Juvenile delinquency encompasses two general types of behaviors, status and delinquent offenses.
Status offenses are behaviors that are considered inappropriate or unhealthy for children and adolescents, and the behaviors are proscribed because of the age of the offender.
This research paper offers a comprehensive look at juvenile delinquency including its historical background, major theories of juvenile delinquency, and types or typologies of juvenile delinquents.
The ways that juvenile delinquency has been defined, perceived, and responded to have changed over time and generally reflect the social conditions of the particular era.
The language and the spirit of the law were drawn from the biblical Book of Deuteronomy.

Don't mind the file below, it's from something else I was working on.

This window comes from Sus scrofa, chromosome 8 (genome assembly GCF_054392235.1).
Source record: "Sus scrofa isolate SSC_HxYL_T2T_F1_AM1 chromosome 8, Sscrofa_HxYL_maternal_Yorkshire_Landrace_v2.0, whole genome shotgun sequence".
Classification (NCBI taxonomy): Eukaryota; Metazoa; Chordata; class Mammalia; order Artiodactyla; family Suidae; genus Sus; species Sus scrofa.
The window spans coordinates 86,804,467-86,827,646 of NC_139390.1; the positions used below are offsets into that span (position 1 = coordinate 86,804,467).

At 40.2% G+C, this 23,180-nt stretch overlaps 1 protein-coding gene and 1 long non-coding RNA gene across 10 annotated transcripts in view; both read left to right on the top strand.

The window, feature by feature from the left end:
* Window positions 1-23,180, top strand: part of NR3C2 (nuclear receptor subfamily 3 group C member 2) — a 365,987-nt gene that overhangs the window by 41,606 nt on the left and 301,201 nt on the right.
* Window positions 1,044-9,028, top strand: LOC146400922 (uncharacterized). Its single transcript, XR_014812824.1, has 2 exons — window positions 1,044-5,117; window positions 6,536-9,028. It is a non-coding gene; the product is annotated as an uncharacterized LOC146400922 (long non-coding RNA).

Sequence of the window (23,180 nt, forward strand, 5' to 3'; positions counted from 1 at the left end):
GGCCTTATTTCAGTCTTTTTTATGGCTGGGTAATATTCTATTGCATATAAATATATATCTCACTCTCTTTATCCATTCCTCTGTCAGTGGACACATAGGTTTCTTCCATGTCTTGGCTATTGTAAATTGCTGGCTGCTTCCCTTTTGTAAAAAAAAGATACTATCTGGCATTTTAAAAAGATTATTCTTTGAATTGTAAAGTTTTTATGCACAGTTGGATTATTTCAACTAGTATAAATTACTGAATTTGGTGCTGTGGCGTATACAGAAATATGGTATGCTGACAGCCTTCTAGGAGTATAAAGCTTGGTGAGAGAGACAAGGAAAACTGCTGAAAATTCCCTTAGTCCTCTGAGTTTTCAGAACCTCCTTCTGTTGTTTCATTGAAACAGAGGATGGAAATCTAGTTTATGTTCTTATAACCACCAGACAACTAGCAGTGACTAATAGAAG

The Stubborn Child Law descended from the Puritans’ belief that unacknowledged social evils would bring the wrath of God down upon the entire colony.
Delinquent offenses also include acts that are considered property crimes, such as burglary, theft or larceny, motor vehicle theft, arson, damage to property, criminal mischief, vandalism, and others.
A variety of miscellaneous crimes sometimes known as public order offenses are also delinquent offenses.
There are also other status offenses that are essentially labels that parents and the juvenile justice system place on young people.
These offenses include waywardness, incorrigibility, idleness, and being ungovernable.